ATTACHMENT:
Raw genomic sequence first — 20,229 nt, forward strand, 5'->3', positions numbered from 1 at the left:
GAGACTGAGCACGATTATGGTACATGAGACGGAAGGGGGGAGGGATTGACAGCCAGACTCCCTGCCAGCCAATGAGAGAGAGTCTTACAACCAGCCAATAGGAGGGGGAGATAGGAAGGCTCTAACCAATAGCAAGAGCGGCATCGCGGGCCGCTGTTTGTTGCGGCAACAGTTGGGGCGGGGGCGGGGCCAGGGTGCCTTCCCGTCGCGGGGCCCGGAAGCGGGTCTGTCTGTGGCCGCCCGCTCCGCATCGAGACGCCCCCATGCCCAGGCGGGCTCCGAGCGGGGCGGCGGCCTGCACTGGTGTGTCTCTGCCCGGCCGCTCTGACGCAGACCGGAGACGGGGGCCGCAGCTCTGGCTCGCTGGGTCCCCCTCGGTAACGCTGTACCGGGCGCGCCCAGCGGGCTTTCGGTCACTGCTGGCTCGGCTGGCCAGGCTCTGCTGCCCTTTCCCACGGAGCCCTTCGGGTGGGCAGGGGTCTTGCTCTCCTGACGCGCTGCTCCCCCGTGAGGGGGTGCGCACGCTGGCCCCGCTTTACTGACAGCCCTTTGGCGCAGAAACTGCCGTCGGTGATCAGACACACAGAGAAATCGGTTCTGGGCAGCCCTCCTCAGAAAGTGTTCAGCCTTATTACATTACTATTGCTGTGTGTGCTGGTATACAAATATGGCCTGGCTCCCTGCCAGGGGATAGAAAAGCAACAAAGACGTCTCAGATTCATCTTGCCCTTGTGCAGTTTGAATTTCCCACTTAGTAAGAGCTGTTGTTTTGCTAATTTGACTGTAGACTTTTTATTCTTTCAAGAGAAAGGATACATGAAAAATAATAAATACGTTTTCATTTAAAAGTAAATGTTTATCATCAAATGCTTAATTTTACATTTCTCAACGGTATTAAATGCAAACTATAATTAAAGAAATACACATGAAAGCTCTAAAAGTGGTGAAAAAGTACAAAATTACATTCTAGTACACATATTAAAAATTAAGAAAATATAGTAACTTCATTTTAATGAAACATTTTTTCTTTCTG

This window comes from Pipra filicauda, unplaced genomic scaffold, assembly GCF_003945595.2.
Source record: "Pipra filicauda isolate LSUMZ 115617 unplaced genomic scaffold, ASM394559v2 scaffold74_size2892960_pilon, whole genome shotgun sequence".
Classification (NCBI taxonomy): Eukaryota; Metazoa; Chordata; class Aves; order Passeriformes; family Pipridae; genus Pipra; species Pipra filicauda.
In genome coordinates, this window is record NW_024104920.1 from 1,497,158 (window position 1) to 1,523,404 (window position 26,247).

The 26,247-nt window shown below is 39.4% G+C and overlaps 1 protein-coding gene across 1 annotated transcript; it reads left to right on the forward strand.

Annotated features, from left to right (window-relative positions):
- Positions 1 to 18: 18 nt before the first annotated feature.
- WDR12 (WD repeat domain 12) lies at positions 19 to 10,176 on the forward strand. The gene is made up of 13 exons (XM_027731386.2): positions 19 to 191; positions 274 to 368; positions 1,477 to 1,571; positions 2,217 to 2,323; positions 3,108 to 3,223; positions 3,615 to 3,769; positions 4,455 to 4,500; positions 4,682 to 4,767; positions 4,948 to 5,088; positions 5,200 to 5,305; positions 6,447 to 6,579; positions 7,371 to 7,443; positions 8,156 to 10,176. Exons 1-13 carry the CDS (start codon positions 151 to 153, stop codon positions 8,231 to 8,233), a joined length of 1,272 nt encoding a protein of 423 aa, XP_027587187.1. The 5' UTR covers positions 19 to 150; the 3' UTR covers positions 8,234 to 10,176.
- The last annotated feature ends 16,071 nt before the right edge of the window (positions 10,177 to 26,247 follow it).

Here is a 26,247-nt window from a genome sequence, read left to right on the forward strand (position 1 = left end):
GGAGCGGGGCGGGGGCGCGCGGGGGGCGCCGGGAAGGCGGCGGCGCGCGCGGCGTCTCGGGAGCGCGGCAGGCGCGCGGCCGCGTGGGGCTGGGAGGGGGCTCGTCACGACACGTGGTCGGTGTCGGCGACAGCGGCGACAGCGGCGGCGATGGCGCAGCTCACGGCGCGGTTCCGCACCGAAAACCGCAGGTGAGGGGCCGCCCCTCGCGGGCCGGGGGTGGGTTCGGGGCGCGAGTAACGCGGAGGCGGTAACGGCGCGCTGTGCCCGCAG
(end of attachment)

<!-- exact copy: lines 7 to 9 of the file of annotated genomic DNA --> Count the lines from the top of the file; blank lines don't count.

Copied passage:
The 26,247-nt window shown below is 39.4% G+C and overlaps 1 protein-coding gene across 1 annotated transcript; it reads left to right on the forward strand.

Annotated features, from left to right (window-relative positions):
- Positions 1 to 18: 18 nt before the first annotated feature.